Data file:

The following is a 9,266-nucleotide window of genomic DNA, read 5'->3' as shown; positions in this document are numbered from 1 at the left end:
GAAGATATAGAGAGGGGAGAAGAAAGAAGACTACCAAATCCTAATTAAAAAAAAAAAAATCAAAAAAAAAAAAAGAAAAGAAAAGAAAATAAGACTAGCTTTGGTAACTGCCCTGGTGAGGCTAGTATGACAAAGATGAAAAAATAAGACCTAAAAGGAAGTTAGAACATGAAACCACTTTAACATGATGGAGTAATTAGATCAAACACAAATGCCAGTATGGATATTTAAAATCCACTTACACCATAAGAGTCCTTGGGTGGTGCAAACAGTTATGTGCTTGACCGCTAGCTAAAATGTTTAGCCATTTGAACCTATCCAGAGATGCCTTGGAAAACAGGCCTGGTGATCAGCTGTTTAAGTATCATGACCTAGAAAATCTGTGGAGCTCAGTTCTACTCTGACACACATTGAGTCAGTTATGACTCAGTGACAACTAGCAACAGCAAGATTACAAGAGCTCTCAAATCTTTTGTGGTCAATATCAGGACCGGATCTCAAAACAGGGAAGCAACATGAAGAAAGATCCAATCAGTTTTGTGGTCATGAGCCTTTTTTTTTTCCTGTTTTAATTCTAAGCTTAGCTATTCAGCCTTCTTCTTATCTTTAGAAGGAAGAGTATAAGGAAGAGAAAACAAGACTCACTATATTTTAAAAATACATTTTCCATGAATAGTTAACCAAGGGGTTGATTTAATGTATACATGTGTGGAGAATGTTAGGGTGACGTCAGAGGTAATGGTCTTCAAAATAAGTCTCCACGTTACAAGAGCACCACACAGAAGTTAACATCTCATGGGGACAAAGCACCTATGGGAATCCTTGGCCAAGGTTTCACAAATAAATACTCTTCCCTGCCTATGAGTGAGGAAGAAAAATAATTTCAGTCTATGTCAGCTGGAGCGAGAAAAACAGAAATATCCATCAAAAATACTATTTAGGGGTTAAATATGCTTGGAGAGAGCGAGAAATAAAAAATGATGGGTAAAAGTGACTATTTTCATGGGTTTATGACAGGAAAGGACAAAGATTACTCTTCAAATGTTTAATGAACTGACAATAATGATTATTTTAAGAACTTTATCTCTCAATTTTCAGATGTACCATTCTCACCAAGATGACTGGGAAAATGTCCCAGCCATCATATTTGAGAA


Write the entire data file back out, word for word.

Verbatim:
The following is a 9,266-nucleotide window of genomic DNA, read 5'->3' as shown; positions in this document are numbered from 1 at the left end:
GAAGATATAGAGAGGGGAGAAGAAAGAAGACTACCAAATCCTAATTAAAAAAAAAAAAATCAAAAAAAAAAAAAGAAAAGAAAAGAAAATAAGACTAGCTTTGGTAACTGCCCTGGTGAGGCTAGTATGACAAAGATGAAAAAATAAGACCTAAAAGGAAGTTAGAACATGAAACCACTTTAACATGATGGAGTAATTAGATCAAACACAAATGCCAGTATGGATATTTAAAATCCACTTACACCATAAGAGTCCTTGGGTGGTGCAAACAGTTATGTGCTTGACCGCTAGCTAAAATGTTTAGCCATTTGAACCTATCCAGAGATGCCTTGGAAAACAGGCCTGGTGATCAGCTGTTTAAGTATCATGACCTAGAAAATCTGTGGAGCTCAGTTCTACTCTGACACACATTGAGTCAGTTATGACTCAGTGACAACTAGCAACAGCAAGATTACAAGAGCTCTCAAATCTTTTGTGGTCAATATCAGGACCGGATCTCAAAACAGGGAAGCAACATGAAGAAAGATCCAATCAGTTTTGTGGTCATGAGCCTTTTTTTTTTCCTGTTTTAATTCTAAGCTTAGCTATTCAGCCTTCTTCTTATCTTTAGAAGGAAGAGTATAAGGAAGAGAAAACAAGACTCACTATATTTTAAAAATACATTTTCCATGAATAGTTAACCAAGGGGTTGATTTAATGTATACATGTGTGGAGAATGTTAGGGTGACGTCAGAGGTAATGGTCTTCAAAATAAGTCTCCACGTTACAAGAGCACCACACAGAAGTTAACATCTCATGGGGACAAAGCACCTATGGGAATCCTTGGCCAAGGTTTCACAAATAAATACTCTTCCCTGCCTATGAGTGAGGAAGAAAAATAATTTCAGTCTATGTCAGCTGGAGCGAGAAAAACAGAAATATCCATCAAAAATACTATTTAGGGGTTAAATATGCTTGGAGAGAGCGAGAAATAAAAAATGATGGGTAAAAGTGACTATTTTCATGGGTTTATGACAGGAAAGGACAAAGATTACTCTTCAAATGTTTAATGAACTGACAATAATGATTATTTTAAGAACTTTATCTCTCAATTTTCAGATGTACCATTCTCACCAAGATGACTGGGAAAATGTCCCAGCCATCATATTTGAGAA